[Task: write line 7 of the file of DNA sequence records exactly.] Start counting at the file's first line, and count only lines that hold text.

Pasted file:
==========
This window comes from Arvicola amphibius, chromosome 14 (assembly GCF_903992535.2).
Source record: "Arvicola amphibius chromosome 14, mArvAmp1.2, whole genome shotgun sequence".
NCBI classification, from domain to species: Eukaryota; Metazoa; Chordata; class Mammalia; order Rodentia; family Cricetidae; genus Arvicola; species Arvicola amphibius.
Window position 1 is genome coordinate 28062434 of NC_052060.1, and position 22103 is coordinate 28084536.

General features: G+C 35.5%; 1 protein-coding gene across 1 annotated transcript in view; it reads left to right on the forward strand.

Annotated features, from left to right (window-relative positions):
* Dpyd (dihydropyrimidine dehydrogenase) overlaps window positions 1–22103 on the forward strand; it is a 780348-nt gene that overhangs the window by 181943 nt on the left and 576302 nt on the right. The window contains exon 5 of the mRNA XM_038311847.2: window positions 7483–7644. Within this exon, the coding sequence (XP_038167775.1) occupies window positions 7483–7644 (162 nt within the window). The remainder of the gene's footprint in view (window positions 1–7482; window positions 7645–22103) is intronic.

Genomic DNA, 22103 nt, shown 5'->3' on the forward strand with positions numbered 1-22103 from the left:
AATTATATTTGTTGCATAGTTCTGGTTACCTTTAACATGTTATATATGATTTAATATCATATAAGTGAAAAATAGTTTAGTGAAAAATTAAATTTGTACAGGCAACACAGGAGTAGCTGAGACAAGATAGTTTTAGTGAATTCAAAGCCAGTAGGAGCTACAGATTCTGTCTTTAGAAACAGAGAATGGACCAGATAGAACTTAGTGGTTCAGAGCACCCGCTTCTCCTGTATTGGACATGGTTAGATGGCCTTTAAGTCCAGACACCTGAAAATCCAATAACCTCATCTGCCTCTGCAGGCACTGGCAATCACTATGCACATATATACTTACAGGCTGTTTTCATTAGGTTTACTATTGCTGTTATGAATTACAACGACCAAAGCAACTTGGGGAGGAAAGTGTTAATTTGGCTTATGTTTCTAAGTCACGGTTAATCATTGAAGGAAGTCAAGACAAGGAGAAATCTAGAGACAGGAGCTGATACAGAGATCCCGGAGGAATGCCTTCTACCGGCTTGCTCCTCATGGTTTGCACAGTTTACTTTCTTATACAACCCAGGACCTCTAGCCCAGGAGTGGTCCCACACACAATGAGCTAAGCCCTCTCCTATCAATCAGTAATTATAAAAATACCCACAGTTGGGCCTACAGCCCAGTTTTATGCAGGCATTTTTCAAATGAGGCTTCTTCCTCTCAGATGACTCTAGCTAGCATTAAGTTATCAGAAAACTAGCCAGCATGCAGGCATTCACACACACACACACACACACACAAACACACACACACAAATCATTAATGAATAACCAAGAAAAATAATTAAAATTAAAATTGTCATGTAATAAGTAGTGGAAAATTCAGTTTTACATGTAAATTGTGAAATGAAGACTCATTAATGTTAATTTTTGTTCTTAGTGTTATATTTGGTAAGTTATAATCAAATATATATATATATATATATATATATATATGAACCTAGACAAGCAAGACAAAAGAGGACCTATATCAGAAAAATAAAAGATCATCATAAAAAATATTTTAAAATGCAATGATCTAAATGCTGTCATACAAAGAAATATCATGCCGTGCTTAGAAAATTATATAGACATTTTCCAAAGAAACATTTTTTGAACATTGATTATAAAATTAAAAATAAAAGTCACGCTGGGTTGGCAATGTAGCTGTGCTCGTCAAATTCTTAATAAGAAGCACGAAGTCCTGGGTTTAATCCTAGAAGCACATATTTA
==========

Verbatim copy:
* Dpyd (dihydropyrimidine dehydrogenase) overlaps window positions 1–22103 on the forward strand; it is a 780348-nt gene that overhangs the window by 181943 nt on the left and 576302 nt on the right. The window contains exon 5 of the mRNA XM_038311847.2: window positions 7483–7644. Within this exon, the coding sequence (XP_038167775.1) occupies window positions 7483–7644 (162 nt within the window). The remainder of the gene's footprint in view (window positions 1–7482; window positions 7645–22103) is intronic.